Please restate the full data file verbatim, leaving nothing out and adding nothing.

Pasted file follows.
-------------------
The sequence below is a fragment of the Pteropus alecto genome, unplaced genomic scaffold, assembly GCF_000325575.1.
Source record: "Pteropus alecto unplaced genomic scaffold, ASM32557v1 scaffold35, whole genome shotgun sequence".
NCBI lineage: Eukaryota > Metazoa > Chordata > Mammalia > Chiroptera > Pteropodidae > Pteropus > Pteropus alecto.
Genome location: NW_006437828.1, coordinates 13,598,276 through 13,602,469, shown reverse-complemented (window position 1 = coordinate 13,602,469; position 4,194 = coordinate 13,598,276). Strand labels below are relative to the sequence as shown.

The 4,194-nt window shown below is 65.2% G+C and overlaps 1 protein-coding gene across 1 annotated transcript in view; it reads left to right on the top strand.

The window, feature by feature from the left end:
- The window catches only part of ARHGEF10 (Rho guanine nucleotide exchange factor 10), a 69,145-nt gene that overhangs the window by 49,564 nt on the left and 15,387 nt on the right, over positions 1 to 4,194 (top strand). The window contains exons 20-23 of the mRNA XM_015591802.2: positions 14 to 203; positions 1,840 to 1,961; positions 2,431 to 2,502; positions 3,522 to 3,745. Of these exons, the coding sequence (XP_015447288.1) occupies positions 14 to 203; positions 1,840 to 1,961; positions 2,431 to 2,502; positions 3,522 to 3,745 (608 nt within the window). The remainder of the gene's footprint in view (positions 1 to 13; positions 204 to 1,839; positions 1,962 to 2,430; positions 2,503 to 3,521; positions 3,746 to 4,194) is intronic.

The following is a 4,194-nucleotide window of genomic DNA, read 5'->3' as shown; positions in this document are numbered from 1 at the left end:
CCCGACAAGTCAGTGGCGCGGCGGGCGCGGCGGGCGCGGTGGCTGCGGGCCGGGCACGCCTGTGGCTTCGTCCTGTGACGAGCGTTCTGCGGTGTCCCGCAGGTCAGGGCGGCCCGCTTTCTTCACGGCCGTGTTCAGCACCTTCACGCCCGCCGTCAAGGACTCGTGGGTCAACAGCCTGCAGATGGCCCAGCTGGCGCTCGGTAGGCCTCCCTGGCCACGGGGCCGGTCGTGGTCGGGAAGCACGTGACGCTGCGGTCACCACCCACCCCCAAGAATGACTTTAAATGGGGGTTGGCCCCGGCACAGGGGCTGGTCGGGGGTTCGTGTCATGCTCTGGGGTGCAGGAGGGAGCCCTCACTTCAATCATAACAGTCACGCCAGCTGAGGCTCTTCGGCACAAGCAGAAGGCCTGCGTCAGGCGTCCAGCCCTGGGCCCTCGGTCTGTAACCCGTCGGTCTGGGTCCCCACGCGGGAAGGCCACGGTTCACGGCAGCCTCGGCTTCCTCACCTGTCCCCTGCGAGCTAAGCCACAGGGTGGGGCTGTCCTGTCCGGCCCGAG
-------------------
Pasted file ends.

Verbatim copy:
The sequence below is a fragment of the Pteropus alecto genome, unplaced genomic scaffold, assembly GCF_000325575.1.
Source record: "Pteropus alecto unplaced genomic scaffold, ASM32557v1 scaffold35, whole genome shotgun sequence".
NCBI lineage: Eukaryota > Metazoa > Chordata > Mammalia > Chiroptera > Pteropodidae > Pteropus > Pteropus alecto.
Genome location: NW_006437828.1, coordinates 13,598,276 through 13,602,469, shown reverse-complemented (window position 1 = coordinate 13,602,469; position 4,194 = coordinate 13,598,276). Strand labels below are relative to the sequence as shown.

The 4,194-nt window shown below is 65.2% G+C and overlaps 1 protein-coding gene across 1 annotated transcript in view; it reads left to right on the top strand.

The window, feature by feature from the left end:
- The window catches only part of ARHGEF10 (Rho guanine nucleotide exchange factor 10), a 69,145-nt gene that overhangs the window by 49,564 nt on the left and 15,387 nt on the right, over positions 1 to 4,194 (top strand). The window contains exons 20-23 of the mRNA XM_015591802.2: positions 14 to 203; positions 1,840 to 1,961; positions 2,431 to 2,502; positions 3,522 to 3,745. Of these exons, the coding sequence (XP_015447288.1) occupies positions 14 to 203; positions 1,840 to 1,961; positions 2,431 to 2,502; positions 3,522 to 3,745 (608 nt within the window). The remainder of the gene's footprint in view (positions 1 to 13; positions 204 to 1,839; positions 1,962 to 2,430; positions 2,503 to 3,521; positions 3,746 to 4,194) is intronic.

The following is a 4,194-nucleotide window of genomic DNA, read 5'->3' as shown; positions in this document are numbered from 1 at the left end:
CCCGACAAGTCAGTGGCGCGGCGGGCGCGGCGGGCGCGGTGGCTGCGGGCCGGGCACGCCTGTGGCTTCGTCCTGTGACGAGCGTTCTGCGGTGTCCCGCAGGTCAGGGCGGCCCGCTTTCTTCACGGCCGTGTTCAGCACCTTCACGCCCGCCGTCAAGGACTCGTGGGTCAACAGCCTGCAGATGGCCCAGCTGGCGCTCGGTAGGCCTCCCTGGCCACGGGGCCGGTCGTGGTCGGGAAGCACGTGACGCTGCGGTCACCACCCACCCCCAAGAATGACTTTAAATGGGGGTTGGCCCCGGCACAGGGGCTGGTCGGGGGTTCGTGTCATGCTCTGGGGTGCAGGAGGGAGCCCTCACTTCAATCATAACAGTCACGCCAGCTGAGGCTCTTCGGCACAAGCAGAAGGCCTGCGTCAGGCGTCCAGCCCTGGGCCCTCGGTCTGTAACCCGTCGGTCTGGGTCCCCACGCGGGAAGGCCACGGTTCACGGCAGCCTCGGCTTCCTCACCTGTCCCCTGCGAGCTAAGCCACAGGGTGGGGCTGTCCTGTCCGGCCCGAG